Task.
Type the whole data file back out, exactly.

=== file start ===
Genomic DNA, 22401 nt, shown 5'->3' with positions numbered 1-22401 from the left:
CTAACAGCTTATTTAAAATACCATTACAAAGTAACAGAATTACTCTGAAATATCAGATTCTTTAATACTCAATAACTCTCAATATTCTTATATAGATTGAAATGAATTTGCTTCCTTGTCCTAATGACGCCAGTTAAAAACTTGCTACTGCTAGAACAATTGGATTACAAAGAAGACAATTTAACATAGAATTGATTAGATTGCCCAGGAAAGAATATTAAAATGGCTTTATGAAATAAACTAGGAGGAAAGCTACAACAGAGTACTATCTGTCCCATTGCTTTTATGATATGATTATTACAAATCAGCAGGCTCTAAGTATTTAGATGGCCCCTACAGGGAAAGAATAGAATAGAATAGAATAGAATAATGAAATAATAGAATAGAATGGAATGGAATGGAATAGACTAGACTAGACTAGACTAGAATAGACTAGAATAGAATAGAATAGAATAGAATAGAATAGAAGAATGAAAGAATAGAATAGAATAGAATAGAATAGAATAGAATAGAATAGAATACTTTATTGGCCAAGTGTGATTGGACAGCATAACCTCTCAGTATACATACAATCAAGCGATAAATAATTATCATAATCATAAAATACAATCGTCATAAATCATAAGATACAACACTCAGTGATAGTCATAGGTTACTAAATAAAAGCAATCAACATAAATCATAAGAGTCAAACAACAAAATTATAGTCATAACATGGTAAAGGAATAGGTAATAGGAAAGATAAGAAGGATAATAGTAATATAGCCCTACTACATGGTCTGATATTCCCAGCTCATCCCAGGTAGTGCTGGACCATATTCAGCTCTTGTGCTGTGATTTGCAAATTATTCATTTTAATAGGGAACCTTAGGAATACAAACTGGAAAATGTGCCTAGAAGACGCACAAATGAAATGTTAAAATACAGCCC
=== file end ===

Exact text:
Genomic DNA, 22401 nt, shown 5'->3' with positions numbered 1-22401 from the left:
CTAACAGCTTATTTAAAATACCATTACAAAGTAACAGAATTACTCTGAAATATCAGATTCTTTAATACTCAATAACTCTCAATATTCTTATATAGATTGAAATGAATTTGCTTCCTTGTCCTAATGACGCCAGTTAAAAACTTGCTACTGCTAGAACAATTGGATTACAAAGAAGACAATTTAACATAGAATTGATTAGATTGCCCAGGAAAGAATATTAAAATGGCTTTATGAAATAAACTAGGAGGAAAGCTACAACAGAGTACTATCTGTCCCATTGCTTTTATGATATGATTATTACAAATCAGCAGGCTCTAAGTATTTAGATGGCCCCTACAGGGAAAGAATAGAATAGAATAGAATAGAATAATGAAATAATAGAATAGAATGGAATGGAATGGAATAGACTAGACTAGACTAGACTAGAATAGACTAGAATAGAATAGAATAGAATAGAATAGAATAGAAGAATGAAAGAATAGAATAGAATAGAATAGAATAGAATAGAATAGAATAGAATACTTTATTGGCCAAGTGTGATTGGACAGCATAACCTCTCAGTATACATACAATCAAGCGATAAATAATTATCATAATCATAAAATACAATCGTCATAAATCATAAGATACAACACTCAGTGATAGTCATAGGTTACTAAATAAAAGCAATCAACATAAATCATAAGAGTCAAACAACAAAATTATAGTCATAACATGGTAAAGGAATAGGTAATAGGAAAGATAAGAAGGATAATAGTAATATAGCCCTACTACATGGTCTGATATTCCCAGCTCATCCCAGGTAGTGCTGGACCATATTCAGCTCTTGTGCTGTGATTTGCAAATTATTCATTTTAATAGGGAACCTTAGGAATACAAACTGGAAAATGTGCCTAGAAGACGCACAAATGAAATGTTAAAATACAGCCC